Nottingham University Jubilee campus, UK, Winter, 2007
This was first posted on March 9, 2007 7:40 PM as “CSR class in Britain” on lalarimando.multiply.com.
In 2006, I was in the UK to study Corporate Social Responsibility (CSR), a recent wave of do-good-be-good efforts among companies and their development and sustainability partners all over the world.
It was an opportunity to learn from and discuss with noted CSR academics in Europe, interact with executives and visit UK companies that practice CSR, listen to London-based fund managers who only invest in companies that pass strict social, ethical and environmental standards, as well as network with CSR experts in Europe. I shared the entire 3-month experience at Nottingham University with 10 Chevening Fellows from 7 countries.
To highlight our memories, we showed this “documentary,” (an amateur effort!) during the farewell dinner.
I still play it sometimes, reminiscing the good ol’ days. Can you relate?
Here are some stills.
Day One in January 2006. We were briefed on what’s in store for the next weeks, the deliverables, the tools and toys, among others. We were given a kit for our weekly deliverables, readings, and more. We were also assigned our laptops, and more.
Dirk Matten, one of the many lecturers from UK, Scotland, and west Europe tapped to lecture or facilitate every week, briefs the 10 Chevening Fellows on the first day of the program designed by Nottingham University sustainability centre. We were the first batch of ICCSR’s Chevening program.
We were preparing for a “press conference” after we have finalised our “position” on an issue that concerned a real-life experience of a tribe in Ecuador.
We mixed with other graduate students in the business school, expanding our exposure and network.
With our own experiences from our countries and the profession we practice, we argued, shared, discussed, negotiated.
We reported, shared insights, dug deep into personal and collective ethics and philosophy.
Took afternoon strolls. This one at the Buckingham Palace was during one of the London trips.
We met kids.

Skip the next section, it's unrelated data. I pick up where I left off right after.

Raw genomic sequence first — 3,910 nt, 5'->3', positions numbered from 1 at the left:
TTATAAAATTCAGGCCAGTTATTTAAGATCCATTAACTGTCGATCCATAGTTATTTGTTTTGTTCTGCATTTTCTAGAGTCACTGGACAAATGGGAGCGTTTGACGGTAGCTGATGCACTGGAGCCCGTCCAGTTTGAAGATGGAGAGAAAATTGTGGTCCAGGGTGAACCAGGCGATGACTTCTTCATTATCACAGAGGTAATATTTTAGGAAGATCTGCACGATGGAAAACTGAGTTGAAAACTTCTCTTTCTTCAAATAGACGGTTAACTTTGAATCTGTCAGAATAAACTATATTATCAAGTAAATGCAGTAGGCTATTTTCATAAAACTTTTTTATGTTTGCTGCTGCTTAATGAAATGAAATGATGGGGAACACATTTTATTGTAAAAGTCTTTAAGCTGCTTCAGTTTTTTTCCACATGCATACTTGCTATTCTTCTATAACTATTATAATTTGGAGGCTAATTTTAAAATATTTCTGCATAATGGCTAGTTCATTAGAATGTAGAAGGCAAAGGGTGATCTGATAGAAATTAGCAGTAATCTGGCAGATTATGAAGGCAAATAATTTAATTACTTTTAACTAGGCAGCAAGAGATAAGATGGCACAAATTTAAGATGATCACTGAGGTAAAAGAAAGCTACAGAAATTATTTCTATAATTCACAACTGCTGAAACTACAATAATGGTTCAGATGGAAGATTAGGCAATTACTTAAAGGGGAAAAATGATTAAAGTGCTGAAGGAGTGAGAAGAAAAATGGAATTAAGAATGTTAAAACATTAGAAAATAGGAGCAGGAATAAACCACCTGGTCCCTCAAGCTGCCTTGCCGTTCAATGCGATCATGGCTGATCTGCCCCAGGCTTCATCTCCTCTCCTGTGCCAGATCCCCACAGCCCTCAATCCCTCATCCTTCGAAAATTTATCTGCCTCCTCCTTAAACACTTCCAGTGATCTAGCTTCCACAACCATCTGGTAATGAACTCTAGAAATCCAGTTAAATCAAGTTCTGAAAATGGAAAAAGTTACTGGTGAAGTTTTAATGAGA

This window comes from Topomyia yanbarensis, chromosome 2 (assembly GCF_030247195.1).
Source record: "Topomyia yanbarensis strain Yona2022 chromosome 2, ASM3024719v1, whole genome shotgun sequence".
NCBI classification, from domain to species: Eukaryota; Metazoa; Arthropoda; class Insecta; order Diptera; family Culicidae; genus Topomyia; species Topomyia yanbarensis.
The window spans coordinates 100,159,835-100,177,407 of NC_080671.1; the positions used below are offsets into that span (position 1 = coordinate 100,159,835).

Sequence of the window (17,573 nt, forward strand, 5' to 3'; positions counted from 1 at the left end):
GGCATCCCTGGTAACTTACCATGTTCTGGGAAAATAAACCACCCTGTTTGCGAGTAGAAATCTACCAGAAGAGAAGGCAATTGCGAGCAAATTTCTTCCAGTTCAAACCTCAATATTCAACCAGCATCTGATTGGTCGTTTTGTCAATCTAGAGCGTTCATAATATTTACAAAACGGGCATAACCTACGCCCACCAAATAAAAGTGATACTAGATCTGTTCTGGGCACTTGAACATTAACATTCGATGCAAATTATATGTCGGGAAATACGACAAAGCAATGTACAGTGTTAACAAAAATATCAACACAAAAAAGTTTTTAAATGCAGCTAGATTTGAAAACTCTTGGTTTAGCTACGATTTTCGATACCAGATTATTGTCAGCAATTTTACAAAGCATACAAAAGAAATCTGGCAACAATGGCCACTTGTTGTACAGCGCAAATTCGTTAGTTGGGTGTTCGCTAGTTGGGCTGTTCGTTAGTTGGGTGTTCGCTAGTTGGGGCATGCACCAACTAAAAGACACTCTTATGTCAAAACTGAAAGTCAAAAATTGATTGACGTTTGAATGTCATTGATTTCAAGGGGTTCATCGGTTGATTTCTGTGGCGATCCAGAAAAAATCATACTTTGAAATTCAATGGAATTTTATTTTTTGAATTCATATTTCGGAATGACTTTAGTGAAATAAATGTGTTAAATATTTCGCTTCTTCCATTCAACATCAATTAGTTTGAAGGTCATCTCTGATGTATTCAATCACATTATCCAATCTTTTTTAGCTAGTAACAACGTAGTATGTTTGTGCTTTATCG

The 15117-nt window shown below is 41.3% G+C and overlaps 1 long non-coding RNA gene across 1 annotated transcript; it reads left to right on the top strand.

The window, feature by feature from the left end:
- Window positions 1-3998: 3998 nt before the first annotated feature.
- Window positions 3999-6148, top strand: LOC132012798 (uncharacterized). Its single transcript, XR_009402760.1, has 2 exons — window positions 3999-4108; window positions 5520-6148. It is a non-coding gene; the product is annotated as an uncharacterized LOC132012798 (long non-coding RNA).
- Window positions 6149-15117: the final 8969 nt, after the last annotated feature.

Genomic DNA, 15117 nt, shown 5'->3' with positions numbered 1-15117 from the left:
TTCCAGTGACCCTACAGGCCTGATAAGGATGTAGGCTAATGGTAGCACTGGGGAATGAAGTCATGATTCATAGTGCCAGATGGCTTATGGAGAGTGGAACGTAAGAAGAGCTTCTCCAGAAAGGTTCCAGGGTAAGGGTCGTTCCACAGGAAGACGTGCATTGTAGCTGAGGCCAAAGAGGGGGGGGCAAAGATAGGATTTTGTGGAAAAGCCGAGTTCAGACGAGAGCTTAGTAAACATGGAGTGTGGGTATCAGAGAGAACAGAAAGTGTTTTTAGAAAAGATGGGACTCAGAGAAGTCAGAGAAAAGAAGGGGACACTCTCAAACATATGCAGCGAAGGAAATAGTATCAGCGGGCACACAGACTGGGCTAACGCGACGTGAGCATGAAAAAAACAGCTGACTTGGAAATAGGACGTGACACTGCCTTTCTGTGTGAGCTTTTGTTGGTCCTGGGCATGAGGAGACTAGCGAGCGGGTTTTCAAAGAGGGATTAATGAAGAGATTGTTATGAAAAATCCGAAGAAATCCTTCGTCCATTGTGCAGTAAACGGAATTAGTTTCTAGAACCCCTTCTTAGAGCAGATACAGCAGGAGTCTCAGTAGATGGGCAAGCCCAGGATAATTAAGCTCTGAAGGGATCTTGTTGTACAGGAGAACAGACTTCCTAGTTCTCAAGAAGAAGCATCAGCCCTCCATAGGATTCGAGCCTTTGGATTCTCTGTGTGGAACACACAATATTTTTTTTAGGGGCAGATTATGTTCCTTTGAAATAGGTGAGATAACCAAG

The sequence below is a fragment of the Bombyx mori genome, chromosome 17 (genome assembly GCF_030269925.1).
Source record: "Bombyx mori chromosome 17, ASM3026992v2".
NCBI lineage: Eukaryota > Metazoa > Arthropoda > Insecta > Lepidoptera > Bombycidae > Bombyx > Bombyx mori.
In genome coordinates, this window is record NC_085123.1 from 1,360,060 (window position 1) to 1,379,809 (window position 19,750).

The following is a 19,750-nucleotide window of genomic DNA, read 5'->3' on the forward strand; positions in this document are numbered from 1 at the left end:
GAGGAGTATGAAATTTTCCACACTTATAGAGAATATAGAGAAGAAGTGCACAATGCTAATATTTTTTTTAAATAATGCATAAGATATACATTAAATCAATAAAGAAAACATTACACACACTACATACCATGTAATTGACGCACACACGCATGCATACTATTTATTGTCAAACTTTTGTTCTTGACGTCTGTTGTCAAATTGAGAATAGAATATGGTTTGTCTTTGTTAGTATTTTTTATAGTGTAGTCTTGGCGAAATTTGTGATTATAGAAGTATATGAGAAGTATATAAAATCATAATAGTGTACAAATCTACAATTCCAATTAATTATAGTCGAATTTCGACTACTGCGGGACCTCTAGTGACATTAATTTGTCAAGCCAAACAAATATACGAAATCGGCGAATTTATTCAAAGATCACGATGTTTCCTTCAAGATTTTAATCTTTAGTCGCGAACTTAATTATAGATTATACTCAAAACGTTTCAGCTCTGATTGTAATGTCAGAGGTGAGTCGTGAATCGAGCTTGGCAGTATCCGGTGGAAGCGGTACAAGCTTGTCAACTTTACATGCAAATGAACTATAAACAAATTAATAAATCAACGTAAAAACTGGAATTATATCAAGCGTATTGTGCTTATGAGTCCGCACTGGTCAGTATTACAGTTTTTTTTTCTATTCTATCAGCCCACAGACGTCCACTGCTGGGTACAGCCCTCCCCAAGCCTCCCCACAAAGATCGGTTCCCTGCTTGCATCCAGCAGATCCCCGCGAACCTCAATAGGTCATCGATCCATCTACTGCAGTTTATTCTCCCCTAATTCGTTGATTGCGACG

(Visit to one of the schools supported by a Nottingham-based company trying to make a difference in their host community.)
We met adults.
(This is Alan Russel, managing director of Neville Clark. I met him in one of the fancy dinners the company I was assigned to work on invited me to.)
This is our campus. The business school of Nottingham University’s Jubillee Campus features a cone-shaped library and buildings with industrial feel.
For the first 5 or 6 weeks, we stayed at a classroom with the man-made pond with ducks quacking for a background.
The sun rose at 9 or 10 am and set at 3 or 4pm.
(This is Charles Gamo, the other Filipino Fellow and my “big brother”.)
We learned outside the classroom, too.
Here we were doing a “systems” exercise that brought home the point there are many moving elements to consider when instituting change. The uni also arranged movie shows featuring topics or issues relevant to our course.
The 2006 Chevening Fellows with the staff of the uni’s ICCSR (International Center for Corporate Social Responsibility).
This was “Visit Government Day,” March 15, 2006. All Chevening Fellows from 7 regions — Asia Pacific, South Asia, South America, Africa, Eastern Europe, Middle East and North Africa — came for a meet and greet at the Foreign and Commonwealth Office at King Charles Street, London.
The Chevening Fellows, Foreign and Commonwealth Office and British officials wined and dined at the Lancastr House at St. James.
We had formal dinner at the Lancaster House at St. James, then we partied the rest of the night. (Ah, yeah, that night….)
(This was our very first.)
(We joined salsa clubs. Our Latinos rocked it!)
We had regular international foodfests.
During our regular “foodfest” each fellow showcased a dish from their country. One or two would come empty handed. They’re used to having hired cooks at home.
The Chevening Fellows were billeted at SACO, a serviced apartment about 20-minute bus ride and 25-minute brisk walk away from the Nottingham Jubilee campus.
Our individual apartment was fully furnished and cleaned every week. We just had to cook and do our own laundry (which was a challenge for some of the Fellows!)
British food! Whenever we visit companies or UK institutions, “lunch” is always something like this.
(This pic was taken when we visited FTSE, which has an index that reward/punish listed firms’ environmental, ethical and social practices.)
But when we visited a prison, they prepared a feast!